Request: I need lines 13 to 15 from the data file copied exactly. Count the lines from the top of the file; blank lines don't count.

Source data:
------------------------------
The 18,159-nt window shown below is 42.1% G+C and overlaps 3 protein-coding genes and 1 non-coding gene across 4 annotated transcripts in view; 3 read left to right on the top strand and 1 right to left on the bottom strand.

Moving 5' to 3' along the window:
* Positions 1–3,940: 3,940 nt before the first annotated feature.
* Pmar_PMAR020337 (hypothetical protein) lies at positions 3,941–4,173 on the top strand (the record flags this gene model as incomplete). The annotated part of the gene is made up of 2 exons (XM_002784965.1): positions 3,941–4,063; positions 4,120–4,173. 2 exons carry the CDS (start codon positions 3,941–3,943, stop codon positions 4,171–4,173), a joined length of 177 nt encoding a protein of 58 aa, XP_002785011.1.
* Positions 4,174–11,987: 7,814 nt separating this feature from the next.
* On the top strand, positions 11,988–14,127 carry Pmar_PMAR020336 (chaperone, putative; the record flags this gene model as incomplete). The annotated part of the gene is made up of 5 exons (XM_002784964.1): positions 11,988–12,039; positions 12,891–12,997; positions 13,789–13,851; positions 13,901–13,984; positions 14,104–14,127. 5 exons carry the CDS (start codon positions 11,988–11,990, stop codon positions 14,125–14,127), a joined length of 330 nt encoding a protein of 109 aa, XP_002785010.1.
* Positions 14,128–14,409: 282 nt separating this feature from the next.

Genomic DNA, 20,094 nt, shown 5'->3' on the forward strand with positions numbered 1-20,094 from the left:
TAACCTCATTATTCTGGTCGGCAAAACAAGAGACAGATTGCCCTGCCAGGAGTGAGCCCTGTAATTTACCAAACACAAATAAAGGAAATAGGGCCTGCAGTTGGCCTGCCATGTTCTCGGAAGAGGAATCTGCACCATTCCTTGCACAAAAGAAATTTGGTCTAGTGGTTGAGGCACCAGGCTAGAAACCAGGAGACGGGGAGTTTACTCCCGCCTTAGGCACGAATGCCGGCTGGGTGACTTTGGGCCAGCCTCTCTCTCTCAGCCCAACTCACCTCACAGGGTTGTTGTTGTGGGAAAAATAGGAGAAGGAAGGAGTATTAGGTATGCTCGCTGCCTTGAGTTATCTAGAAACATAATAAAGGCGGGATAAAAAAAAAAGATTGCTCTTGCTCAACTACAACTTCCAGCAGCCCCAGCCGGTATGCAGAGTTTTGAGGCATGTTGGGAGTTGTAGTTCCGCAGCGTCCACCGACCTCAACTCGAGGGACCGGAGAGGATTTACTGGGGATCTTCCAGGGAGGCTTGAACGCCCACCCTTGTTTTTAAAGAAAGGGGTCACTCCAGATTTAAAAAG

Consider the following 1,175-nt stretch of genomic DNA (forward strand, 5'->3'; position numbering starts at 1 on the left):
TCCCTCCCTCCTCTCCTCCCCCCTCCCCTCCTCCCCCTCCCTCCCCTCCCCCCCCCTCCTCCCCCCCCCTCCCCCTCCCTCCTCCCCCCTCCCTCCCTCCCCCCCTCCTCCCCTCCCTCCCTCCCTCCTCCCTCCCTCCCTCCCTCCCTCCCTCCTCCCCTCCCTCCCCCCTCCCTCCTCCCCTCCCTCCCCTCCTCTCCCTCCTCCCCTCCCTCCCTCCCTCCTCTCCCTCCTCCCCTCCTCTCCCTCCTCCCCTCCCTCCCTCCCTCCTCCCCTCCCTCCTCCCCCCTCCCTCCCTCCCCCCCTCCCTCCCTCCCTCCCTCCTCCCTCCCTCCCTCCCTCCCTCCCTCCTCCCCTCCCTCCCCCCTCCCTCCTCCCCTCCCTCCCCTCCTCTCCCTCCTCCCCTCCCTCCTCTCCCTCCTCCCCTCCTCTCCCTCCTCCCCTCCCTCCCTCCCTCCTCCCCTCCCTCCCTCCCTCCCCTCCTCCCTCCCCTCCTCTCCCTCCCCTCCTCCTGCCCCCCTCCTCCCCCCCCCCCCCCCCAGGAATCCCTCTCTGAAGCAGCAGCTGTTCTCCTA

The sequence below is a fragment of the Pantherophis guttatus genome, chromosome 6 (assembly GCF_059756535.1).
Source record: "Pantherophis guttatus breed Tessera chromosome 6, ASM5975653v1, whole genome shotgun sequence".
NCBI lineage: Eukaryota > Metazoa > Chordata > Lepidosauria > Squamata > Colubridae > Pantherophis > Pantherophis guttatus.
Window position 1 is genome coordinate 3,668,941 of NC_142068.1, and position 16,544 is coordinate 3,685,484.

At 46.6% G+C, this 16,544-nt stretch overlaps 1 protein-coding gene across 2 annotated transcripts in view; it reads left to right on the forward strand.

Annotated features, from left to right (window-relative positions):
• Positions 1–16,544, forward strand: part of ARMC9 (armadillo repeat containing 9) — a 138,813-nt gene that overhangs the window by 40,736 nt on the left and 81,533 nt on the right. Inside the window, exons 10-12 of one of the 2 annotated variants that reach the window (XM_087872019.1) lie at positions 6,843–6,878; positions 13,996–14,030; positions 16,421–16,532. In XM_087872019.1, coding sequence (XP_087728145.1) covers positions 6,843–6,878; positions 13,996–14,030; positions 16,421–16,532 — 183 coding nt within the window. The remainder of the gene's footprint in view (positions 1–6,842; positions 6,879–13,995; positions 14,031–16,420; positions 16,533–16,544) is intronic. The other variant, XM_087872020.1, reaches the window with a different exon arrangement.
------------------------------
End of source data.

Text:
Source record: "Pantherophis guttatus breed Tessera chromosome 6, ASM5975653v1, whole genome shotgun sequence".
NCBI lineage: Eukaryota > Metazoa > Chordata > Lepidosauria > Squamata > Colubridae > Pantherophis > Pantherophis guttatus.
Window position 1 is genome coordinate 3,668,941 of NC_142068.1, and position 16,544 is coordinate 3,685,484.